Who are the most rustic, pre-modern people you've ever met?

In a village located in the mountains of north east Haiti, 20 miles from the nearest town and the nearest paved road. There are traces of modernity - Motorcycles (dirt bikes) serve as taxis to take people 10 miles or so to the nearest cross roads where they can catch a bus to town, often 4-5 adults on one cycle. Cell phones are becoming more common, though the only electricity to charge them is from generators which are few and far between. People often walk an hour or more to charge their phone.

Mostly, though, people there live as rural people did in the US in the mid-1800’s. No running water, scraping a living from the soil (growing mostly fruit, sugar cane and corn), raising a few skinny, free range animals for milk, meat, and eggs. Houses are one room mud huts with a dirt floor, cooking is done outside in a fire pit. Washing - clothes, bodies and motorcycles - is done in the small river that flows through the village. It also serves as the drinking water source, digging wells is expensive often come up empty there. The nearest working well is at least 5 miles away.

The village layout is not what I had always imagined, the huts are spread out so that often you can not see the neighbor’s house. There is a gathering spot on the rutted dirt road where people trade fruit, corn and livestock. A couple of times a week an old truck stops to buy excess fruit, corn and sugar cane to take to the town market, pretty much the only source of currency. Since sugar cane is ubiquitous, rum distilling is popular but primitive - much like moonshining in the states. The nights are very dark, especially when it is cloudy. When it is clear there is a blanket of stars in the sky.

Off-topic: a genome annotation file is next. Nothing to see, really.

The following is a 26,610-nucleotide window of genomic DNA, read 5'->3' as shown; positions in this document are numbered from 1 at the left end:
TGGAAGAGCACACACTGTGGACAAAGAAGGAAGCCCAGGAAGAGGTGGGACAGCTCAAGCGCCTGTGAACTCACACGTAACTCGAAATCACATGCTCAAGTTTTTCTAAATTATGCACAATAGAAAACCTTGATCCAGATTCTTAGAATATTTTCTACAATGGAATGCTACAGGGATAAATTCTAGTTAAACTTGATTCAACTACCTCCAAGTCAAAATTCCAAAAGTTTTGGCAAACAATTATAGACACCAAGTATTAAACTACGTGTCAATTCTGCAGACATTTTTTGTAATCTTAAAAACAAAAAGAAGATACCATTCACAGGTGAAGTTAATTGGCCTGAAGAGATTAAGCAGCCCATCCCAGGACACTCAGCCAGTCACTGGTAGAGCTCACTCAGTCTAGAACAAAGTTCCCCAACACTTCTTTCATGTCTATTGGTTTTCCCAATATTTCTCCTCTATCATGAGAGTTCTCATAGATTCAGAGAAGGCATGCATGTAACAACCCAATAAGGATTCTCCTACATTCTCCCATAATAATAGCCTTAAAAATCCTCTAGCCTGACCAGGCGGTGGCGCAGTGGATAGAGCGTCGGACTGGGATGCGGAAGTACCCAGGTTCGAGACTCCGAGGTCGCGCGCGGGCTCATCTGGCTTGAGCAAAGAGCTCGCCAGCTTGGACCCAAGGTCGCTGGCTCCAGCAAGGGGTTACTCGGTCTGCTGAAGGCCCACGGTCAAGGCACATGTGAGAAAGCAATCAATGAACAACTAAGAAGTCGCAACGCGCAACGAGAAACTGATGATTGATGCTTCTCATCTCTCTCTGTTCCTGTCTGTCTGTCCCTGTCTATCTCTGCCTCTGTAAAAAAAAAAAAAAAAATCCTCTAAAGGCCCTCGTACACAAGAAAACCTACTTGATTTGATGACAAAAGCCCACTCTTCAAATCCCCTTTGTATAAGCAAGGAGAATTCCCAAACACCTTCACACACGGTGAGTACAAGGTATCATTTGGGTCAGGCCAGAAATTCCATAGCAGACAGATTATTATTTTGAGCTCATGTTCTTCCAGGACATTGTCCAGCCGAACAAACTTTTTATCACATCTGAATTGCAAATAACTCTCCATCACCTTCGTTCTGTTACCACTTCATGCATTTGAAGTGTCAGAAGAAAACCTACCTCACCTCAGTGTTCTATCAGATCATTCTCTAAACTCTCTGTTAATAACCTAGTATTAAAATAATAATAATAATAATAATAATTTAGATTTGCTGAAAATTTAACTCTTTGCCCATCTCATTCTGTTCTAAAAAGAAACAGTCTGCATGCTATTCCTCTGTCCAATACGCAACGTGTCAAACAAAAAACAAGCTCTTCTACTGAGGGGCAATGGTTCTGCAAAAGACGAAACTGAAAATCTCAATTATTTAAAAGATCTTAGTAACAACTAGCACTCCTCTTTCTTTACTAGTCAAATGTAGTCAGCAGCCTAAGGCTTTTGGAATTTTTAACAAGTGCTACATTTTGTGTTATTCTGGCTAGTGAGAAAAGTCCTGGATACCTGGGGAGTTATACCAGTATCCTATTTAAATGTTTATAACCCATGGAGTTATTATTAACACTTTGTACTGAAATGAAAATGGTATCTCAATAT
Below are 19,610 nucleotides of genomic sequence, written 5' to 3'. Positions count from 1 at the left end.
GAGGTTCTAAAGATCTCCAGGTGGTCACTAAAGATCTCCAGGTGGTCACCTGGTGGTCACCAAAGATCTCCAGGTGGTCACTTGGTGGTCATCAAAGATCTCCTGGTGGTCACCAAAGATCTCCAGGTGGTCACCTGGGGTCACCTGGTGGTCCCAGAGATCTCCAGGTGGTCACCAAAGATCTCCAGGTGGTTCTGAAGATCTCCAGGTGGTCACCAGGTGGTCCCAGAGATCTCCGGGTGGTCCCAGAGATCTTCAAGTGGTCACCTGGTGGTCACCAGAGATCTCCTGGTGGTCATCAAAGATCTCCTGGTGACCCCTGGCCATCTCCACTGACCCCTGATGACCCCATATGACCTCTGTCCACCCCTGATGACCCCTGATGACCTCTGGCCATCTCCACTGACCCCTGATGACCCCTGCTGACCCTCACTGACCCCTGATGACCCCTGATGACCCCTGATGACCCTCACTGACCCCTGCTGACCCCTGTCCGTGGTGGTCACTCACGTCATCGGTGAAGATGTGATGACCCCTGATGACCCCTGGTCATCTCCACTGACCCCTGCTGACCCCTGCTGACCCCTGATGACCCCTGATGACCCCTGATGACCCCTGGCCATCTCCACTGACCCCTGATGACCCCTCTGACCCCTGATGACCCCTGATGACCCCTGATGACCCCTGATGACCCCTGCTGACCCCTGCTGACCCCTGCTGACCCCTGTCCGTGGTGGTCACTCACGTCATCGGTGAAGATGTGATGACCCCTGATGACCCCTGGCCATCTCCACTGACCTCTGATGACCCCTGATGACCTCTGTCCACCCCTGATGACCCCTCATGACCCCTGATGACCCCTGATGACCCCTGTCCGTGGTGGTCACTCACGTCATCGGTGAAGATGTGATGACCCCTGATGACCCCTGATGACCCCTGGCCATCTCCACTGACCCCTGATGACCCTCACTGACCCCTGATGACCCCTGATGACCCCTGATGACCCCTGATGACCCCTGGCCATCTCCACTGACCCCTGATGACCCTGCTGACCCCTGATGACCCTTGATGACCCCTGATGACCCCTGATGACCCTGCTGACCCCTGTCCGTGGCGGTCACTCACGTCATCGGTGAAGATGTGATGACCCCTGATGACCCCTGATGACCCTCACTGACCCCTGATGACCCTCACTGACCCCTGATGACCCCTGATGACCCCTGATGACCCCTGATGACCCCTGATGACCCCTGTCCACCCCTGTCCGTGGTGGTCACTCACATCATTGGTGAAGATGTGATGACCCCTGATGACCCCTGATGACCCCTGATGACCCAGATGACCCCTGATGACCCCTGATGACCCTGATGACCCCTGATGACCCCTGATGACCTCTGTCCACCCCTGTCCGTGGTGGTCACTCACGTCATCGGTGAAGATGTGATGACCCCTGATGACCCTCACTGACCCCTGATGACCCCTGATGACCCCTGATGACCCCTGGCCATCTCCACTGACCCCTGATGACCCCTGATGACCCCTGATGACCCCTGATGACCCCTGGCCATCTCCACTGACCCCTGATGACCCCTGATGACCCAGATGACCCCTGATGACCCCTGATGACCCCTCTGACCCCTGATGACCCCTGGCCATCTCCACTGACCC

The people are some of the nicest, most hospitable that I have ever met. even though they have very little, one cannot walk through the forest without being offered mango, pineapple or sugar cane. Many of them have never been farther than a day or two walk from where they were born. Port-Au-Prince is less than 100 miles away (about 6 hours by bus because of the horrible roads) but it may as well be on another continent. Precious few villagers have ever been there. Shoes are rarely worn, the feet of the locals are thick with callouses. They routinely walk on thorny, rocky ground without ill effect. On the flip side, if they do get a wound on their foot there is a very high rate of infection.

TL/DR - no clean water, very little electricity, subsistence living, great people and astounding natural beauty. I can’t wait to go back. People and nature trump modern amenities for me.

Seems you should lead with that. Hell, you should start every conversation with “Hi, I’m Colibri, pleased to meet you, I net hunted with pygmies.”

I flew out of SFO once and back again. On one leg there was a group saffron-robed Buddhist monks. On the other there were a family of Mennonites, or something similar (Amish-style clothing but colorful).